Contrast these men with the men who stood for half a century or more at the head of solid houses, substantial institutions; men who have always stood for quality in everything; who have surrounded themselves not only with ability but with men and women of character. We instinctively believe in character. We admire people who stand for something; who are centered in truth and honesty. It is not necessary that they agree with us. We admire them for their strength, the honesty of their opinions, the inflexibility of their principles.

The late Carl Schurz was a strong man and antagonized many people. He changed his political views very often; but even his worst enemies knew there was one thing he would never go back on, friends or no friends, party or no party-and that was his devotion to principle as he saw it. There was no parleying with his convictions. He could stand alone, if necessary, with all the world against him. His inconsistencies, his many changes in parties and politics, could not destroy the universal admiration for the man who stood for his convictions. Although he escaped from a German prison and fled his country, where he had been arrested on account of his revolutionary principles when but a mere youth, Emperor William the First had such a profound respect for his honesty of purpose and his strength of character that he invited him to return to Germany and visit him, gave him a public dinner, and paid him great tribute.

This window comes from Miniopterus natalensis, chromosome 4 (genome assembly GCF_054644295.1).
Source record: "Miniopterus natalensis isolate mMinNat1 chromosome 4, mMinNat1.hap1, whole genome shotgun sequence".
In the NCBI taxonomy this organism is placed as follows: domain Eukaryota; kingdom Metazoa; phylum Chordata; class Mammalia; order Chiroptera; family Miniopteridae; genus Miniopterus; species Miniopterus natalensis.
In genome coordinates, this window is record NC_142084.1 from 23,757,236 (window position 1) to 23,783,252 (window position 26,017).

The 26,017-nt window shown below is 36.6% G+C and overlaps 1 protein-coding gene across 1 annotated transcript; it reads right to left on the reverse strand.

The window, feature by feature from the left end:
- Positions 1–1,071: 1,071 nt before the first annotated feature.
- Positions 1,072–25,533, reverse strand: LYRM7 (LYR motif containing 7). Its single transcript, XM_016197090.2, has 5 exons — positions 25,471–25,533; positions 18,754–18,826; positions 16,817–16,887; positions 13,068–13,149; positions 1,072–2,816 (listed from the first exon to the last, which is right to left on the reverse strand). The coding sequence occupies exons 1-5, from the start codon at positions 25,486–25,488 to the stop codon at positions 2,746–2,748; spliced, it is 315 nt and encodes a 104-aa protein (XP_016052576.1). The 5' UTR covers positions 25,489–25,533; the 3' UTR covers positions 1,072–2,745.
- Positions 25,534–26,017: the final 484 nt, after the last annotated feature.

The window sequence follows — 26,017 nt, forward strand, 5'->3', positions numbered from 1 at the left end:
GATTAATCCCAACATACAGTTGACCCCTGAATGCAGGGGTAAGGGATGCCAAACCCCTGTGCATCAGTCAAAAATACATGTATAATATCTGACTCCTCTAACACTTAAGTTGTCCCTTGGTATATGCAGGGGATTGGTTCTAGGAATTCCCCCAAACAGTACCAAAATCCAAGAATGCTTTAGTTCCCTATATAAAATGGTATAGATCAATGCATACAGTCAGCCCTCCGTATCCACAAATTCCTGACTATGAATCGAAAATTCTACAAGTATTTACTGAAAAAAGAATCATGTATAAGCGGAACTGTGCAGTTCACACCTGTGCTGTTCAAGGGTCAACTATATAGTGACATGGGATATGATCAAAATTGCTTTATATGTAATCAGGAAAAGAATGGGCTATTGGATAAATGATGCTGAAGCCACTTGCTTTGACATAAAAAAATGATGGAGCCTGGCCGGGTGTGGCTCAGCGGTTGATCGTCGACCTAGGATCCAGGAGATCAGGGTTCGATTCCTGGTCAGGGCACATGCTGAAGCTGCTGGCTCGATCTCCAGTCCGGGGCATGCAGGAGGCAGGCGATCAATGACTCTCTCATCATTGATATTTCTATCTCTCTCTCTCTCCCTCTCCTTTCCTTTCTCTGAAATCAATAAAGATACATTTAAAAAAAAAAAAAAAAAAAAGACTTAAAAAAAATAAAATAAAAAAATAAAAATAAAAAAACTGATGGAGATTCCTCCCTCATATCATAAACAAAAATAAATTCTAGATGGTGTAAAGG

Who can estimate the influence of President Eliot in enriching and uplifting our national ideas and standards through the thousands of students who go out from Harvard University? The tremendous force and nobility of character of Phillips Brooks raised everyone who came within his influence to higher levels. His great earnestness in trying to lead people up to his lofty ideals swept everything before it. One could not help feeling while listening to him and watching him that there was a mighty triumph of character, a grand expression of superb manhood. Such men as these increase our faith in the race; in the possibilities of the grandeur of the coming man. We are prouder of our country because of such standards.

It is the ideal that determines the direction of the life. And what a grand sight, what an inspiration, are those men who sacrifice the dollar to the ideal. The principles by which the problem of success is solved are right and justice, honesty and integrity; and just in proportion as a man deviates from these principles he falls short of solving his problem.